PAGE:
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Jing Chen, Colman J. Hatton, Aimee M. Juan, Dorothy T. Pei, Christian G. Hurst, Jean-Sebastian Joyal, Dan Xu, Ann Hellstrom, Lois E. Smith; Inhibition Of β-adrenergic Receptor With Propranolol Does Not Protect Against Oxygen-induced Retinopathy. Invest. Ophthalmol. Vis. Sci. 2012;53(14):2541.
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Retinopathy of prematurity (ROP) is a leading cause of blindness in children characterized by vision-threatening pathologic vessels. Propranolol, a non-selective β-adrenergic receptor blocker, has been serendipitously identified as a new treatment for infantile hemangioma, a type of benign tumor with vascular elements, with some severe side effects reported. Interestingly in a mouse model of oxygen-induced ROP (OIR), propranolol was reported to be effective in protecting against pathologic retinal neovascularization, although retinopathy was evaluated with non-standard techniques. Based on this single report, a clinical trial (PROP-ROP) is currently ongoing to evaluate propranolol treatment in ROP patients. Because of the fragility of incompletely developed premature infants the efficacy of propranolol treatment in retinopathy needs to be evaluated thoroughly in pre-clinical animal models of retinopathy, which is the focus of this study.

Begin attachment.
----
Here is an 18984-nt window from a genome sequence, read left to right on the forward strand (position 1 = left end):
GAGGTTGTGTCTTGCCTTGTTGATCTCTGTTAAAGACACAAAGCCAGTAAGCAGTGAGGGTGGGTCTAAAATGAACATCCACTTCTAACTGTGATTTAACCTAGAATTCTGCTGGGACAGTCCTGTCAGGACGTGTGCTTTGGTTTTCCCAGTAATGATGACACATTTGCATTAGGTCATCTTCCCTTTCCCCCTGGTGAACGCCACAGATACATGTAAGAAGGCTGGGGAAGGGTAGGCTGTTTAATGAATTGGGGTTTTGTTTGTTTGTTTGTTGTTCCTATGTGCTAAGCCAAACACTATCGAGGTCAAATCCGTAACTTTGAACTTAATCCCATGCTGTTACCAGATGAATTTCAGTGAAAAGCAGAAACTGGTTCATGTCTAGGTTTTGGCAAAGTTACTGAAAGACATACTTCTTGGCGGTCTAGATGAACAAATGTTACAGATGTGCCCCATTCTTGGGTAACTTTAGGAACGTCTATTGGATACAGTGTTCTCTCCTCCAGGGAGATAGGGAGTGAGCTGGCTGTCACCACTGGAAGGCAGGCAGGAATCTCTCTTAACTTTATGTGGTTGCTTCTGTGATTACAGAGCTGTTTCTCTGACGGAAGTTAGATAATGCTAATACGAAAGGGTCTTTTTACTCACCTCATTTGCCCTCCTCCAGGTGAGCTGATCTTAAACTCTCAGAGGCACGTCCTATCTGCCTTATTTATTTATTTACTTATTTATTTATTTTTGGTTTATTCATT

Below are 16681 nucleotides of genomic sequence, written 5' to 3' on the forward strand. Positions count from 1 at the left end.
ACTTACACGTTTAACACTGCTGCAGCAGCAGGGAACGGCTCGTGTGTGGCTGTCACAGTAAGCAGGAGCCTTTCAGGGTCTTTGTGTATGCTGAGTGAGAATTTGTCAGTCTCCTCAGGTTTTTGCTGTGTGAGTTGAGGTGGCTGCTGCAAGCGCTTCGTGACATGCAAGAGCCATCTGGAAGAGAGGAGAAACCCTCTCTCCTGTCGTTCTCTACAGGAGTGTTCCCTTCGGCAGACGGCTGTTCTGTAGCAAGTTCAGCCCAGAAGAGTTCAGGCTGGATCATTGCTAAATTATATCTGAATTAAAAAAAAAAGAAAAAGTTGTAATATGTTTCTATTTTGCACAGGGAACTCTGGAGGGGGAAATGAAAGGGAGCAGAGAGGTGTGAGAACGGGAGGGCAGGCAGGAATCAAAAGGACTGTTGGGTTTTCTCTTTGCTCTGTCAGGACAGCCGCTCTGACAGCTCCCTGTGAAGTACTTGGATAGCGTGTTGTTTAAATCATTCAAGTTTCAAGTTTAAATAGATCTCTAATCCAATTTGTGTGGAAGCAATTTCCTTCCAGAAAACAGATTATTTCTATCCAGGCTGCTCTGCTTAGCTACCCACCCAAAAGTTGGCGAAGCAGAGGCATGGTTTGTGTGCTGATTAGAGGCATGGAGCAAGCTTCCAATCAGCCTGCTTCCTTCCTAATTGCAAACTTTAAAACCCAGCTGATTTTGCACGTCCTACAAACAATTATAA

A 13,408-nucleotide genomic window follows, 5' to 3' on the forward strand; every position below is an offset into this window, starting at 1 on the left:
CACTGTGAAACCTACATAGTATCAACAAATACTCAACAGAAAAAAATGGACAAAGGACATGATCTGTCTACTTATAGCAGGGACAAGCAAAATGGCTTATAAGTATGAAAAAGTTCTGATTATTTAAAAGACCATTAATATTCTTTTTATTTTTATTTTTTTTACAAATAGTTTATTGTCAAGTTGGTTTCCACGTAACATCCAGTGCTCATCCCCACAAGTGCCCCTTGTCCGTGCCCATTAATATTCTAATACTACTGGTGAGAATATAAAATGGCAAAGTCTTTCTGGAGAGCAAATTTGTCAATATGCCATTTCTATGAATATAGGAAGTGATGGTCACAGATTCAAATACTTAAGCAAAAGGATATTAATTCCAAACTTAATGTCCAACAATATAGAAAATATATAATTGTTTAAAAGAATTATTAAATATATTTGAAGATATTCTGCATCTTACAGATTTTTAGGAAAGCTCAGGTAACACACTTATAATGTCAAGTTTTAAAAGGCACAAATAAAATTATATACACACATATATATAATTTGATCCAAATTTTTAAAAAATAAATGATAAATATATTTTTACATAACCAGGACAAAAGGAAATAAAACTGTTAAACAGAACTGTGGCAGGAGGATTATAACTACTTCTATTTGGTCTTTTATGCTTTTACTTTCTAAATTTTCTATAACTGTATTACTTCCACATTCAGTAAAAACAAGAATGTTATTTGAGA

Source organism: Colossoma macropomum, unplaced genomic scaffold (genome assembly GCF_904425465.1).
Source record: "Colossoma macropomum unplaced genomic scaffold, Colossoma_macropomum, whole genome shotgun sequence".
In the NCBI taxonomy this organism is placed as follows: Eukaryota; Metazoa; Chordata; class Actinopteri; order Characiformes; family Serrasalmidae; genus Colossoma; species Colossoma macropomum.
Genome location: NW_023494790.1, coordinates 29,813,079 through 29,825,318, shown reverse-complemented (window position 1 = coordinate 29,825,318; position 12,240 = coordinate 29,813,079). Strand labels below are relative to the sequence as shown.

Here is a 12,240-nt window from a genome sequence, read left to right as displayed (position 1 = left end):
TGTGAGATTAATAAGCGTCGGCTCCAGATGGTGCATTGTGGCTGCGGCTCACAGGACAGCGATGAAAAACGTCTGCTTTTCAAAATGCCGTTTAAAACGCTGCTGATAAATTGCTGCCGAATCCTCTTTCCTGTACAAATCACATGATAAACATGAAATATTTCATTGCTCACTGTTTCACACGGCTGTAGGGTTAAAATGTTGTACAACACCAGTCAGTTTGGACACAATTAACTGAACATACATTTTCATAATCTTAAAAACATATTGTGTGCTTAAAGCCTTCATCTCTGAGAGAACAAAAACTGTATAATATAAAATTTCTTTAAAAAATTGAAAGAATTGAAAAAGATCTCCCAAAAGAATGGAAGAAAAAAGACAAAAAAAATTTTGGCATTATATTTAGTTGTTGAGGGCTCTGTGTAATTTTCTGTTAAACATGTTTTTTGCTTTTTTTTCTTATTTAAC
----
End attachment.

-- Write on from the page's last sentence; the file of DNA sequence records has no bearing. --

Retinopathy was induced by exposing neonatal mice to 75% oxygen from postnatal day (P) 7 to 12. Two doses of propranolol (2 or 20mg/kg/day) were given daily from P13 to P16. Three routes of invention were assessed: oral gavage, intraperitoneal injection or subcutaneous injection. At P17, per standard protocol, retinas were flatmounted and stained with lectin to visualize vaso-obliteration (VO) and pathologic neovascularization (NV). Retinal gene expression was analyzed with qRT-PCR using RNA isolated from retinas of control and propranolol treated pups.
There was no difference in either VO or in pathologic NV in OIR at P17 with oral gavage of propranolol at 2mg/kg/day (equivalent to the standard human dose), nor with intraperitoneal injection of propranolol at the same dose. A higher dose of propranolol (20mg/kg/day) injected subcutaneously was not effective in suppressing either VO or NV in OIR. Importantly, intraperitoneal injection of propranolol at 20mg/kg/day was associated with a modest but significant increase in both VO and NV in retinopathy.
Propranolol treatment via three routes and up to 10 times the standard human dose fails to suppress retinopathy development in mice. These data bring into question whether propranolol and inhibition of beta-adrenergic receptors is a viable therapeutic approach for treating ROP.
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